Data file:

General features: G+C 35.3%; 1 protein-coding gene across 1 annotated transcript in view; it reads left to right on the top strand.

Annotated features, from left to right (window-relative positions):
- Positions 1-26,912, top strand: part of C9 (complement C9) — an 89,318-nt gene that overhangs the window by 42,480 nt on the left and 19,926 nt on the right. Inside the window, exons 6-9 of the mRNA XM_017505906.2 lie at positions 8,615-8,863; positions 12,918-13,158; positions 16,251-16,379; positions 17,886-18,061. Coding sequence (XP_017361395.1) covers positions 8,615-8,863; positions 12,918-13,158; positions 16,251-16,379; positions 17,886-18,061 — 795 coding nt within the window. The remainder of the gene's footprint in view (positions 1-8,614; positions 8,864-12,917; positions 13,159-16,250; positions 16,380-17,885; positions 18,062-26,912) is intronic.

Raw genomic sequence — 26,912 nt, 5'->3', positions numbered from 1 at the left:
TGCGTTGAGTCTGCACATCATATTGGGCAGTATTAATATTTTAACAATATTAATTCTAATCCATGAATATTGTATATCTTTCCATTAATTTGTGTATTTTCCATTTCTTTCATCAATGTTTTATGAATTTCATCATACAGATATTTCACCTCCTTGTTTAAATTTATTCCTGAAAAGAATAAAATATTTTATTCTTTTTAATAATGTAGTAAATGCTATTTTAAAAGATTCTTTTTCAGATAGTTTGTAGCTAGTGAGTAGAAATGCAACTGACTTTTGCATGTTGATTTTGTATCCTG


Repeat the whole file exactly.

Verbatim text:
General features: G+C 35.3%; 1 protein-coding gene across 1 annotated transcript in view; it reads left to right on the top strand.

Annotated features, from left to right (window-relative positions):
- Positions 1-26,912, top strand: part of C9 (complement C9) — an 89,318-nt gene that overhangs the window by 42,480 nt on the left and 19,926 nt on the right. Inside the window, exons 6-9 of the mRNA XM_017505906.2 lie at positions 8,615-8,863; positions 12,918-13,158; positions 16,251-16,379; positions 17,886-18,061. Coding sequence (XP_017361395.1) covers positions 8,615-8,863; positions 12,918-13,158; positions 16,251-16,379; positions 17,886-18,061 — 795 coding nt within the window. The remainder of the gene's footprint in view (positions 1-8,614; positions 8,864-12,917; positions 13,159-16,250; positions 16,380-17,885; positions 18,062-26,912) is intronic.

Raw genomic sequence — 26,912 nt, 5'->3', positions numbered from 1 at the left:
TGCGTTGAGTCTGCACATCATATTGGGCAGTATTAATATTTTAACAATATTAATTCTAATCCATGAATATTGTATATCTTTCCATTAATTTGTGTATTTTCCATTTCTTTCATCAATGTTTTATGAATTTCATCATACAGATATTTCACCTCCTTGTTTAAATTTATTCCTGAAAAGAATAAAATATTTTATTCTTTTTAATAATGTAGTAAATGCTATTTTAAAAGATTCTTTTTCAGATAGTTTGTAGCTAGTGAGTAGAAATGCAACTGACTTTTGCATGTTGATTTTGTATCCTG